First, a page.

0
2
)
1
,
(
)
,
(











………………………………….(2)

If we set
1



c
N
c

then
1



c
N
c

and
making some simplifications we get:












1
0
0
1
2
2
)
1
(
2
)
,
(
)
,
(
N
r
c
N
c
N
v
c
j
N
ru
j
N
N
v
j
e
e
c
r
f
e
v
u
F





…………………………………..(5)

So, if we set
0

u

(or
0

v
) in equations (1) and (5) we get:









1
0
1
0
2
)
,
(
)
,
0
(
N
r
N
c
N
vc
j
e
c
r
f
v
F


………………………………………..(6)










1
0
0
1
2
)
1
(
2
)
,
(
)
,
0
(
N
r
N
c
N
v
c
j
N
N
v
j
e
c
r
f
e
v
F



………………………………………….(7)

From equation (6) and (7), it can easily
shown that the magnitude of equation (6) and (7)
are the same:

)
,
0
(
)
,
0
(
v
F
v
F


…………………………………………………………… (8)

And in the same way we can conclude that
)
0
,
(
)
0
,
(
u
F
u
F

.

we can conclude from the above equations that the coefficients of Fourier

Transform with
0

u
or
0

v

are unchanged for the original image and the flipped
image. So, we can use these coefficient to embed a watermark and the resultant
watermark are robust to flipping attack.

4.

The Algorithm
:

All watermarking algorithms consists of two processes: embedding process and
watermark extraction process
. First, we will explain the embedding process in details.
The embedding algorithm is shown in figure (1).








































F
irst, the watermark image is XORed with secret key to ensure the security of the
watermark image, and then, the resultant image is passed through a one way function;
this function will ensure that different watermarks produce totally different vector to
em
bed, and at this stage, we have a watermark vector to embed in the original image.
After getting the watermark vector, the next step is embedding of this vector in the
original image. This can be accomplished by first compute the Fourier Transform of the
o
riginal image to get the Fourier Coefficients. Then, these coefficients are processed
through coefficients selection function. This function ensure that the selected coefficients
are flipping invariant (as shown in the theory section, these coefficients ar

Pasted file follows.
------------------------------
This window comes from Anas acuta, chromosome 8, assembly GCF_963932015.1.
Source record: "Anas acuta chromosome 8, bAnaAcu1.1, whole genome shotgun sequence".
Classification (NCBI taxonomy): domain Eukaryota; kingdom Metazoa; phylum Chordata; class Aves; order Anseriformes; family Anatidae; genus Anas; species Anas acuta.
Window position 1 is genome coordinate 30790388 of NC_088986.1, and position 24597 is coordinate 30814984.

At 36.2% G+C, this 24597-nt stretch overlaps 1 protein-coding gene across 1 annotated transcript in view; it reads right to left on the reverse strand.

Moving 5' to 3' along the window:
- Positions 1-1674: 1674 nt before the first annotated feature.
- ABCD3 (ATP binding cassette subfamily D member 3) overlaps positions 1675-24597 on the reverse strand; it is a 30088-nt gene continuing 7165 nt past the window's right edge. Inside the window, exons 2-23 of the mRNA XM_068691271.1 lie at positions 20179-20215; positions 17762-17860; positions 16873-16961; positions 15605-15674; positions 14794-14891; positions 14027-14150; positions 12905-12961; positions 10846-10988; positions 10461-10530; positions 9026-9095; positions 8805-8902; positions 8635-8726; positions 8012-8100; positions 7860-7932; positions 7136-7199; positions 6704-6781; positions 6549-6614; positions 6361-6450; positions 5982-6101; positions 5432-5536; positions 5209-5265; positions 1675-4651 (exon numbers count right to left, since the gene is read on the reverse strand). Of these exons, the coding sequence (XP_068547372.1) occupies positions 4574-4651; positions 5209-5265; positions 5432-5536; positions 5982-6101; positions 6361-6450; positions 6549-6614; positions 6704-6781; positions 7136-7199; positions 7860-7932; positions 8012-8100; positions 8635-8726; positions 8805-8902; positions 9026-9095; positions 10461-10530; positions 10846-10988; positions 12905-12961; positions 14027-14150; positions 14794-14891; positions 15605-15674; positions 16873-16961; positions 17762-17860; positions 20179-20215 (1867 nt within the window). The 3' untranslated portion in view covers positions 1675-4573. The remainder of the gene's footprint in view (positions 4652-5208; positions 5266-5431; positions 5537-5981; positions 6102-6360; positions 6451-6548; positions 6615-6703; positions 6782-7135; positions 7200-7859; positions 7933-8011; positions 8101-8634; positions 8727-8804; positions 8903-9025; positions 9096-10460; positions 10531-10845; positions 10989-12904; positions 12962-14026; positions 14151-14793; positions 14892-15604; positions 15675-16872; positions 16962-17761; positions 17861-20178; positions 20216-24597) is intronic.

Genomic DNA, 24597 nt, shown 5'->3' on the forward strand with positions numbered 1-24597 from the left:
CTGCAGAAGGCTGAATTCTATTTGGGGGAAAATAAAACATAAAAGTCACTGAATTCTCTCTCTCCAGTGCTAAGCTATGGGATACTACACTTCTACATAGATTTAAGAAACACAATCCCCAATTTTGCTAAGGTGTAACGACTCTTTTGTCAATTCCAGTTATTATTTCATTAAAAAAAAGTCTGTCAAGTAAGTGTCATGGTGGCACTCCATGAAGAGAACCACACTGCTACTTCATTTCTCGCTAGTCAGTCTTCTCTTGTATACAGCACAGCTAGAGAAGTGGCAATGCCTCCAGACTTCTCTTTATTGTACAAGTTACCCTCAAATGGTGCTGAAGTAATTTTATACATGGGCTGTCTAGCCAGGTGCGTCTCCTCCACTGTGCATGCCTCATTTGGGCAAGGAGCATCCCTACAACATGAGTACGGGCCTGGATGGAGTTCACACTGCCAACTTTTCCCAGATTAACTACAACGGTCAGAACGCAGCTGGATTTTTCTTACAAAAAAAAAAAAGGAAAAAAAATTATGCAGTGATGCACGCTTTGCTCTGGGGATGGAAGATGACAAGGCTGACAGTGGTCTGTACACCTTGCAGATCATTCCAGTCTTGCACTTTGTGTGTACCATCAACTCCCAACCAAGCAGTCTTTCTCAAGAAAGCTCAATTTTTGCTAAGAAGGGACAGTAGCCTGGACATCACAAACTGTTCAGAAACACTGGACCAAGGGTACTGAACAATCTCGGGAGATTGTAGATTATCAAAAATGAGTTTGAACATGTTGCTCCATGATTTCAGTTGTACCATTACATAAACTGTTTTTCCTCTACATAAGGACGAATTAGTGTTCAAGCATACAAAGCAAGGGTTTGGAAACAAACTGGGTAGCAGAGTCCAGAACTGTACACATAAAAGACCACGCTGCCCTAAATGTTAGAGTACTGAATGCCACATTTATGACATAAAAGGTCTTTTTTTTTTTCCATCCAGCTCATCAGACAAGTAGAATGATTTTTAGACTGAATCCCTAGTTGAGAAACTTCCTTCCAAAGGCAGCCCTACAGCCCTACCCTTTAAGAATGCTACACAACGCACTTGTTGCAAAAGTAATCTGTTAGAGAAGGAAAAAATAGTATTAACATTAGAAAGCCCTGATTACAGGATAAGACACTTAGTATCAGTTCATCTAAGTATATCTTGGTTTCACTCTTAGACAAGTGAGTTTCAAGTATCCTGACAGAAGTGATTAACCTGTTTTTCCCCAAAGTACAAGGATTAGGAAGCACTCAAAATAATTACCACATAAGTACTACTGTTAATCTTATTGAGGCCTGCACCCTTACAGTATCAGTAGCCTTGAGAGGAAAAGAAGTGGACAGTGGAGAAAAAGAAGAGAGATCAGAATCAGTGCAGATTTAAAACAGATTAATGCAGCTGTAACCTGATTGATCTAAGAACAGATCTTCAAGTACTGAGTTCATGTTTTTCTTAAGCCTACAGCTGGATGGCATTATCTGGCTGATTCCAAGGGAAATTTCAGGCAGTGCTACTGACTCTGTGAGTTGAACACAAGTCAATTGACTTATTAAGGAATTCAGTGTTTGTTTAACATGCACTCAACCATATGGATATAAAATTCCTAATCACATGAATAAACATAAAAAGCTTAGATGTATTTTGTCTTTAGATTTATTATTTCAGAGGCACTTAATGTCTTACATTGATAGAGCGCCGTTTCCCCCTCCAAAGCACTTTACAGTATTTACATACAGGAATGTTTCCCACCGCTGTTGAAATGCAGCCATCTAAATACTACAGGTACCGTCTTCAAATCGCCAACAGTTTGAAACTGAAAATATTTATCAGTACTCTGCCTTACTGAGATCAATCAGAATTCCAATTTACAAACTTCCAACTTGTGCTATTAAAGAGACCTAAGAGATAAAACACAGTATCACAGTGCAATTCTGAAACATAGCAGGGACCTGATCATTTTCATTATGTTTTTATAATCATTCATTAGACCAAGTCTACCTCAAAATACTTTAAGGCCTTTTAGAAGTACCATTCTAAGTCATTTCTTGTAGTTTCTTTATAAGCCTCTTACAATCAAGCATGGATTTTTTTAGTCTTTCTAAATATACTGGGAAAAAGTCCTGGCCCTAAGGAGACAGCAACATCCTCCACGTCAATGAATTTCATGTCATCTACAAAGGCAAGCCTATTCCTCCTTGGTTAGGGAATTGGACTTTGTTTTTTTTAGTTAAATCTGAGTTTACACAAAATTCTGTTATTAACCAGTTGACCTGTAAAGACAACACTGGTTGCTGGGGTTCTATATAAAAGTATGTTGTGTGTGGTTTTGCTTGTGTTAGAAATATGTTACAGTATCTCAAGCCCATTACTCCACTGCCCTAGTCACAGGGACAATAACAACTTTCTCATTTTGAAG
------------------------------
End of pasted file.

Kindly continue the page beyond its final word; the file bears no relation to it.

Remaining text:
e
Figure (1) The embedding process

Selected coeff.

One way
function

Watermar
k image

XOR

Secret Key

gain

X

Watermark vector

Original

image

Fourier
Transform

Coefficients
selector

Coefficients
saving



Padding

Inverse Fourier
Transform

Real

Part

Watermarked
image

Non
-
selected coeff.

corresponding to
0

u
and
0

v
). After coefficients selection, the watermark vector is
embedded in these coefficients using the equation below and the original coefficients are
saved to a file( this saving process ens
ure that the original coefficients are available to be
used in the extraction process):


Vector
k
ts
Coefficien
ts
Coefficien
old
new



………………………………….(9)

Where:

new
ts
Coefficien

are the new coefficients.

old
ts
Coefficien

are the old coefficients.

k

represents the gain
.

Vector

represents the watermark vector.

Then, the selected coefficients and the non
-
selected coefficients are padded together
and then taking the Inverse Fourier Transform of the resultant image and because the
F
ourier Coefficients were changed, it is expected that the resultant matrix will be
complex; so, we take the real
part of the complex image

to
produce the watermarked
image.




















In the extraction state, as shown in figure (2), the same proce
ss for generating the
watermark vector is repeated with the same secret key and the one way function, after
getting the watermark vector, take the Fourier Transform of the watermarked image, and
select the coefficients that flipping invariant (
0

u

and
0

v
) and subtract these
coefficients from the previously saved coefficients as follow:

Vector
k
ts
Coefficien
ts
Coefficien
old
new




old
ts
Coefficien

……….(10)


Vector
k
ts
Coefficien
ts
Coefficien
old
new



………………………..
(11)

And correlate the above equation with
Vector

to get:

Watermark
image

Secret key

XOR

One Way
Functions

Watermarked
image

Fourier
Transform

Coefficients
Selector

Saved
Coefficients



Correlation

Figure (2) The Watermark Extraction Process